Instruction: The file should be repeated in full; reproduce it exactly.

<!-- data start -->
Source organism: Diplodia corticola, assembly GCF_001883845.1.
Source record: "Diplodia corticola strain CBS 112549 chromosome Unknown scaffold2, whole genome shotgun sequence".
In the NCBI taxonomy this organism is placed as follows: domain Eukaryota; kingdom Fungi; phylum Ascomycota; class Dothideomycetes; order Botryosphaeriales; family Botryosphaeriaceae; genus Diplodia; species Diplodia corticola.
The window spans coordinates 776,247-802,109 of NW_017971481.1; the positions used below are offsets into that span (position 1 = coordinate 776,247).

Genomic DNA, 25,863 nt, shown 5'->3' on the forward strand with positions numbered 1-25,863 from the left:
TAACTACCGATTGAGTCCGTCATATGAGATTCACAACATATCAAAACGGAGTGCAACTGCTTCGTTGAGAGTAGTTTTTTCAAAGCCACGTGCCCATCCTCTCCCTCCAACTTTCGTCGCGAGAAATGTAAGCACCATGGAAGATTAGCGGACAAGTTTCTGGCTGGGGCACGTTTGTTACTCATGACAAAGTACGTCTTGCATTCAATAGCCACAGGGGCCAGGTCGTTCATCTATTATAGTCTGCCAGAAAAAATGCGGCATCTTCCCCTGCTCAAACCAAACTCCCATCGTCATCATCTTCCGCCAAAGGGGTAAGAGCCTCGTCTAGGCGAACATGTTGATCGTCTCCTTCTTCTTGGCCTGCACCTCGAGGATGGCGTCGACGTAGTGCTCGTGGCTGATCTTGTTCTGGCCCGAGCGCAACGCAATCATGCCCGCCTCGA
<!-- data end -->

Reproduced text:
Source organism: Diplodia corticola, assembly GCF_001883845.1.
Source record: "Diplodia corticola strain CBS 112549 chromosome Unknown scaffold2, whole genome shotgun sequence".
In the NCBI taxonomy this organism is placed as follows: domain Eukaryota; kingdom Fungi; phylum Ascomycota; class Dothideomycetes; order Botryosphaeriales; family Botryosphaeriaceae; genus Diplodia; species Diplodia corticola.
The window spans coordinates 776,247-802,109 of NW_017971481.1; the positions used below are offsets into that span (position 1 = coordinate 776,247).

Genomic DNA, 25,863 nt, shown 5'->3' on the forward strand with positions numbered 1-25,863 from the left:
TAACTACCGATTGAGTCCGTCATATGAGATTCACAACATATCAAAACGGAGTGCAACTGCTTCGTTGAGAGTAGTTTTTTCAAAGCCACGTGCCCATCCTCTCCCTCCAACTTTCGTCGCGAGAAATGTAAGCACCATGGAAGATTAGCGGACAAGTTTCTGGCTGGGGCACGTTTGTTACTCATGACAAAGTACGTCTTGCATTCAATAGCCACAGGGGCCAGGTCGTTCATCTATTATAGTCTGCCAGAAAAAATGCGGCATCTTCCCCTGCTCAAACCAAACTCCCATCGTCATCATCTTCCGCCAAAGGGGTAAGAGCCTCGTCTAGGCGAACATGTTGATCGTCTCCTTCTTCTTGGCCTGCACCTCGAGGATGGCGTCGACGTAGTGCTCGTGGCTGATCTTGTTCTGGCCCGAGCGCAACGCAATCATGCCCGCCTCGA